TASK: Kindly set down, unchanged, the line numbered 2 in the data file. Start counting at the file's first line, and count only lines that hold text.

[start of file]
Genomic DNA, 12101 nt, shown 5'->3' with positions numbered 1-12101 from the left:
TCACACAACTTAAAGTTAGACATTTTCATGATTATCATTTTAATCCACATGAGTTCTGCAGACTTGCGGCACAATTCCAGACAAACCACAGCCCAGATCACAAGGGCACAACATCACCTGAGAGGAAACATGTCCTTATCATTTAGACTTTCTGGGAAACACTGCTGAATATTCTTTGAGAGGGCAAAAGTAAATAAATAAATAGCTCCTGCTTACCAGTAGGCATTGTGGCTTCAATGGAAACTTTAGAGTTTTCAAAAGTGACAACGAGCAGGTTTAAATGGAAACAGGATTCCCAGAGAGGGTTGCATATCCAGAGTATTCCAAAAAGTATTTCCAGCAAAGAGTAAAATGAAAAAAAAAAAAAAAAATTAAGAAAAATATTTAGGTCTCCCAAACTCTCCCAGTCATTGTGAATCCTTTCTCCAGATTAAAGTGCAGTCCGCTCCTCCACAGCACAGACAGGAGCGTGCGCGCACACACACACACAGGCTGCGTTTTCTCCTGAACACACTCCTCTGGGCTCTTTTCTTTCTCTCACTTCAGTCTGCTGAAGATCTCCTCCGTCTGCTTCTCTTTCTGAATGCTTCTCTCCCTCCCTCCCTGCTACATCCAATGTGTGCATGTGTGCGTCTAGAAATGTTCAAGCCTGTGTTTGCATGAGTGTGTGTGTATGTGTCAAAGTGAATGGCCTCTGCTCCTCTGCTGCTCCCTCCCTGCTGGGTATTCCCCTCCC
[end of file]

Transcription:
TCACACAACTTAAAGTTAGACATTTTCATGATTATCATTTTAATCCACATGAGTTCTGCAGACTTGCGGCACAATTCCAGACAAACCACAGCCCAGATCACAAGGGCACAACATCACCTGAGAGGAAACATGTCCTTATCATTTAGACTTTCTGGGAAACACTGCTGAATATTCTTTGAGAGGGCAAAAGTAAATAAATAAATAGCTCCTGCTTACCAGTAGGCATTGTGGCTTCAATGGAAACTTTAGAGTTTTCAAAAGTGACAACGAGCAGGTTTAAATGGAAACAGGATTCCCAGAGAGGGTTGCATATCCAGAGTATTCCAAAAAGTATTTCCAGCAAAGAGTAAAATGAAAAAAAAAAAAAAAAATTAAGAAAAATATTTAGGTCTCCCAAACTCTCCCAGTCATTGTGAATCCTTTCTCCAGATTAAAGTGCAGTCCGCTCCTCCACAGCACAGACAGGAGCGTGCGCGCACACACACACACAGGCTGCGTTTTCTCCTGAACACACTCCTCTGGGCTCTTTTCTTTCTCTCACTTCAGTCTGCTGAAGATCTCCTCCGTCTGCTTCTCTTTCTGAATGCTTCTCTCCCTCCCTCCCTGCTACATCCAATGTGTGCATGTGTGCGTCTAGAAATGTTCAAGCCTGTGTTTGCATGAGTGTGTGTGTATGTGTCAAAGTGAATGGCCTCTGCTCCTCTGCTGCTCCCTCCCTGCTGGGTATTCCCCTCCC